If the world does sink except for Japan, Judge David Johnson will learn to like sushi, no matter how gross it is.
Facts of the Case
Actually, the title pretty much describes the plot succinctly. Sometime in the near future some tectonic plate shifts aided by global warming and melting ice caps (of course) lead to the United States sinking, or, rather, being submerged. An influx of displaced Americans bolt for the Land of the Rising Sun and immediately shake up the demographics, much to the consternation of some.
But it gets worse—countries all around the world sink, leaving—you guessed it—only Japan standing. Japan becomes the depot for all of the world's refugees, and the impact on the culture and currency and general way of life forces the Japanese into delirious xenophobia.
I had lofty expectations for this one, having immensely enjoyed the unfettered weirdness of the other two Kawasaki productions. Unfortunately, The World Sinks Except for Japan turns out to be the weak link in what could have been an incredibly memorable trifecta of hilarious and weird Japanese comedy.
The big crippler is the lack of meaningful laughs. Where the other two films were certainly uneven with respect to their comic hit and misses, the jokes that landed were so surreal and awesome, they made up for the mismatches. World Sinks distinctively lacks those memorable moments and overall limps along to the conclusion in tedium.
I'm pretty sure Kawasaki is after some kind of deeper social commentary and opted for a subversive piece of comedy instead of the goofball stuff. There are the obvious hat tips to global warming and the threat of melting polar ice caps (wasn't that world-ending theory essentially jettisoned when Waterworld premiered?), but we're spared from an onslaught of eco-lecturing. The main point Kawasaki's skewering, I reckon, is xenophobia—or maybe it's the burden an enormous, sudden amount of immigration can have on a country's infrastructure. Regardless, there are a lot of foreigners and it's pissing off the Japanese.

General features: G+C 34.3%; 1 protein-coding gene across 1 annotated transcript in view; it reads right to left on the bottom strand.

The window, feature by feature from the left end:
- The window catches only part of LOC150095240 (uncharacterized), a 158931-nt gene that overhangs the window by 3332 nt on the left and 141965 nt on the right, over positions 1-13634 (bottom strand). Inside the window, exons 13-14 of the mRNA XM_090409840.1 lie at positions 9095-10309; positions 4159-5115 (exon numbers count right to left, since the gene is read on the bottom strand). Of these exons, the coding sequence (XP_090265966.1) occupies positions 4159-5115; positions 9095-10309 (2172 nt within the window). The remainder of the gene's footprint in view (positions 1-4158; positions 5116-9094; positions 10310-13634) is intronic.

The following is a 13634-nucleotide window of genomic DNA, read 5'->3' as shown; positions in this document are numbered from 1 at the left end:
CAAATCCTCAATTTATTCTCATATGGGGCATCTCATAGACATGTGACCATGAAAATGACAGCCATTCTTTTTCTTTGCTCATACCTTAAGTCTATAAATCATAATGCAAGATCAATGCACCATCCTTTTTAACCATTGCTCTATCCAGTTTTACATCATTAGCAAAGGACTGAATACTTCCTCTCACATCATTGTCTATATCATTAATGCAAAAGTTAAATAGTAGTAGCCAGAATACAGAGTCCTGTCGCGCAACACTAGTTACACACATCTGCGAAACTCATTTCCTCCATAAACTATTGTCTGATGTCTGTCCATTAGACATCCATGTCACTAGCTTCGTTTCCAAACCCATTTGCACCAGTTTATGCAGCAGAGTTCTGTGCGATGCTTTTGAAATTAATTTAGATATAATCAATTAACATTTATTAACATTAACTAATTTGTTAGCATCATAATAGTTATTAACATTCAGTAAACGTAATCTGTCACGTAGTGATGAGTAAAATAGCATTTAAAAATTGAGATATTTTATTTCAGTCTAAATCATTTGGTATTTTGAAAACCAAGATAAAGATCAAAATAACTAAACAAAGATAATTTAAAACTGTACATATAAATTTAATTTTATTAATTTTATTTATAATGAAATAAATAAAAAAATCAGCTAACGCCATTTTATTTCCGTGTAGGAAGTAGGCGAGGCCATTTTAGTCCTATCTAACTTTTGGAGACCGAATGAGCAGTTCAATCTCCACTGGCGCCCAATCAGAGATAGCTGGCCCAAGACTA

The few laughs that can be found spring from this conceit. Fed up with the invasion of foreigners, the Japanese entertainment industry turns towards making films with men in rubber dinosaur suits stomping on Americans and refugees from other countries. Then a guy drinks a beer and turns into an Ultraman-like giant superhero and beats the crap out of the monster. That's pretty funny. There's also a completely random musical number in the middle of the film, a Kawasaki trademark, but this too lacks in comparison to other efforts.
All in all, a mediocre, unfunny effort by a director who has made me howl in the past.
The disc: 1.85:1 anamorphic widescreen, 2.0 stereo (Japanese with English subtitles), a feature commentary with Kawasaki and actor Takenori Murano (transcribed as a subtitle option), cast interviews, a making-of featurette and the trailers.
A smidgen of decent ideas are swallowed by a surprisingly unfunny story.
This one slips below the surface…
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